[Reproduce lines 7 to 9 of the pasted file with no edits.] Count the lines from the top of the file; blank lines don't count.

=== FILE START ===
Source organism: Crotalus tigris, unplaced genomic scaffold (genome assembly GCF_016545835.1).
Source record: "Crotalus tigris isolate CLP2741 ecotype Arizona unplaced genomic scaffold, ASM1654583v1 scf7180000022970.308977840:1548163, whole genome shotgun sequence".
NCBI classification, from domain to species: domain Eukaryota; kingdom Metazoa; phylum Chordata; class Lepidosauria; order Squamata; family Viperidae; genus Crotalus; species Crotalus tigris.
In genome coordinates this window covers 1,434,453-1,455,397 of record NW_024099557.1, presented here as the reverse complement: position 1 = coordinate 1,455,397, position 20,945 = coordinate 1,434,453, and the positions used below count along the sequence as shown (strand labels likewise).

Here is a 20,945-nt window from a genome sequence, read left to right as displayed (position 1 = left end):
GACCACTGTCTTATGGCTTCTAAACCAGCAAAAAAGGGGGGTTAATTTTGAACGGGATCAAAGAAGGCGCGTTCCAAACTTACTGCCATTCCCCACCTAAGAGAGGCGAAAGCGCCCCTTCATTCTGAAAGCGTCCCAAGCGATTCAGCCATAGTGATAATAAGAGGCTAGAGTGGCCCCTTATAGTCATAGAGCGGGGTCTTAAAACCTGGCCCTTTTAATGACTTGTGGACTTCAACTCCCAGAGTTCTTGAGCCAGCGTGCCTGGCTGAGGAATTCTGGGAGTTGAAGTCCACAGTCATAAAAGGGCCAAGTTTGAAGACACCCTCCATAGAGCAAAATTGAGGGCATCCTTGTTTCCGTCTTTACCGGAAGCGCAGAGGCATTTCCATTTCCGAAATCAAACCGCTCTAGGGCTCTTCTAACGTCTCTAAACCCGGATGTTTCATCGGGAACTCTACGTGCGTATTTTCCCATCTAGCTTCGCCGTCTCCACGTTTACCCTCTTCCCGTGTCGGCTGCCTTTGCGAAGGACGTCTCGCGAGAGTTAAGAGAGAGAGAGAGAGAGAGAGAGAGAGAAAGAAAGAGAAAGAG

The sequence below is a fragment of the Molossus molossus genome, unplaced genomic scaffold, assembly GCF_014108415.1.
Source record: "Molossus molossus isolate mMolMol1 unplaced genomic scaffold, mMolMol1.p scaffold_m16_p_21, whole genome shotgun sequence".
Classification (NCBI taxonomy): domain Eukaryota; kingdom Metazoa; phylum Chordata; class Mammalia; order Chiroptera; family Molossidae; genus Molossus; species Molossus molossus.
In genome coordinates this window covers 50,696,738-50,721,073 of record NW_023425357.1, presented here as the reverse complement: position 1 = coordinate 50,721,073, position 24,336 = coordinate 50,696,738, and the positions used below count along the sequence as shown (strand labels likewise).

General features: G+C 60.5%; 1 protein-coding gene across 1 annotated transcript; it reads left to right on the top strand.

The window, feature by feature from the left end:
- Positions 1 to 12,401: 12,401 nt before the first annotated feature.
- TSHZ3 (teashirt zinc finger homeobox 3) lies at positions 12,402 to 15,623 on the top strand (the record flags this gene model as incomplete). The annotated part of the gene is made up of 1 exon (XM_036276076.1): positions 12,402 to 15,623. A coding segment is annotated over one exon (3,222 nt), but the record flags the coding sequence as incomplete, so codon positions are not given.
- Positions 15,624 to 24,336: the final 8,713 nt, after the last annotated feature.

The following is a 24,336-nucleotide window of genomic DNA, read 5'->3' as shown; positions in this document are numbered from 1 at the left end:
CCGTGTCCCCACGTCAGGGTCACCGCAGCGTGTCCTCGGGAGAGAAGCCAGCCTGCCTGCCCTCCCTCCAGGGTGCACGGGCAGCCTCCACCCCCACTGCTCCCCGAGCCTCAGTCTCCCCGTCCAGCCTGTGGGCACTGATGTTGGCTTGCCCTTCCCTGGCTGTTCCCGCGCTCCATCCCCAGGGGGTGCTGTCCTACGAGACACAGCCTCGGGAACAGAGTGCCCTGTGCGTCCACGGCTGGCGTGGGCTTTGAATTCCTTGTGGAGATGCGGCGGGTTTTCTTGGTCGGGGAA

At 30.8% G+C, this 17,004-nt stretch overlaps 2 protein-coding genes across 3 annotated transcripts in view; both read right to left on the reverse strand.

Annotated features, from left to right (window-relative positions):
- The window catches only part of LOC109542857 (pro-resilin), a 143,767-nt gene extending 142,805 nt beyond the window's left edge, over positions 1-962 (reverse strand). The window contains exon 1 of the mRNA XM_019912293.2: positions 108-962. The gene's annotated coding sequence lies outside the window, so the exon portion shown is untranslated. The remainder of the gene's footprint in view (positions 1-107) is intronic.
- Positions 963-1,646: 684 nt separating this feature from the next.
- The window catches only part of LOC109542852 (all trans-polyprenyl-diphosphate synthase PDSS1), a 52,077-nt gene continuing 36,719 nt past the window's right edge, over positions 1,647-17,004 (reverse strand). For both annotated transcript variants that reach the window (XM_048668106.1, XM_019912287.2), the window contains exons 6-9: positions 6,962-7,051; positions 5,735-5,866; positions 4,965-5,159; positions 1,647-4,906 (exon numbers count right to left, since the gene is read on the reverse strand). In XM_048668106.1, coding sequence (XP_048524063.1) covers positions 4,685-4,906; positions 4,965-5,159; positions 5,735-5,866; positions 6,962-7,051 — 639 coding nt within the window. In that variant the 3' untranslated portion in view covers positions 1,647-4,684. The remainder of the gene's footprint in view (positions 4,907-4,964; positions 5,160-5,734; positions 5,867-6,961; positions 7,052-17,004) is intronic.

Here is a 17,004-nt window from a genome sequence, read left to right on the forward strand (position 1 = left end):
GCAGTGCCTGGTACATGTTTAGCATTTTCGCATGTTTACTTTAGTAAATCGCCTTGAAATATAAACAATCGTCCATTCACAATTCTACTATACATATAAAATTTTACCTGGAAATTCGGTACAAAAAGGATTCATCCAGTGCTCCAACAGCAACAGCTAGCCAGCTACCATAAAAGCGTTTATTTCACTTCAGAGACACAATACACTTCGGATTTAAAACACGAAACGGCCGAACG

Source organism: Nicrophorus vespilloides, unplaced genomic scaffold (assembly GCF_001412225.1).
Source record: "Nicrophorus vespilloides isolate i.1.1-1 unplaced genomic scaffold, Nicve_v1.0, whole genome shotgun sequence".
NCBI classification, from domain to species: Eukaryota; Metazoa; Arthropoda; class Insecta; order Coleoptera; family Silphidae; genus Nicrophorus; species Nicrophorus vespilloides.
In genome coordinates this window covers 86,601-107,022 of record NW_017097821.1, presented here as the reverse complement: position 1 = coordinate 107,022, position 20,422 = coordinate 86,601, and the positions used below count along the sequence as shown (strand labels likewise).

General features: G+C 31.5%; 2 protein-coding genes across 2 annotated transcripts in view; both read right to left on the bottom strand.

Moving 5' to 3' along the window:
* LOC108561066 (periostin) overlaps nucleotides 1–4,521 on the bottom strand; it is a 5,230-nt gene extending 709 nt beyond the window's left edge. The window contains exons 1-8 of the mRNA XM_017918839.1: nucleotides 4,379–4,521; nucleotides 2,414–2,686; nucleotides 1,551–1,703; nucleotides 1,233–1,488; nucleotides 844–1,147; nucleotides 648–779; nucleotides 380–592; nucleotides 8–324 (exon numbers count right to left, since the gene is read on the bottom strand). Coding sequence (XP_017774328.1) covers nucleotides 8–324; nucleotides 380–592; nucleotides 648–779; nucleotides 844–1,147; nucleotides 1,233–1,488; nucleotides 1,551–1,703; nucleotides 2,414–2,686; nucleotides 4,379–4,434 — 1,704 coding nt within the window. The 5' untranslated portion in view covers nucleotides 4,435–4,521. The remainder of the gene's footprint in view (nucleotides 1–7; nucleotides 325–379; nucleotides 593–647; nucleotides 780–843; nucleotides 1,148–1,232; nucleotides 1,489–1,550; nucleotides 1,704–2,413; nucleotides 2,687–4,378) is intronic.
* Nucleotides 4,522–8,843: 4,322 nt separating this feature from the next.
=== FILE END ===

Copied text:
The sequence below is a fragment of the Molossus molossus genome, unplaced genomic scaffold, assembly GCF_014108415.1.
Source record: "Molossus molossus isolate mMolMol1 unplaced genomic scaffold, mMolMol1.p scaffold_m16_p_21, whole genome shotgun sequence".
Classification (NCBI taxonomy): domain Eukaryota; kingdom Metazoa; phylum Chordata; class Mammalia; order Chiroptera; family Molossidae; genus Molossus; species Molossus molossus.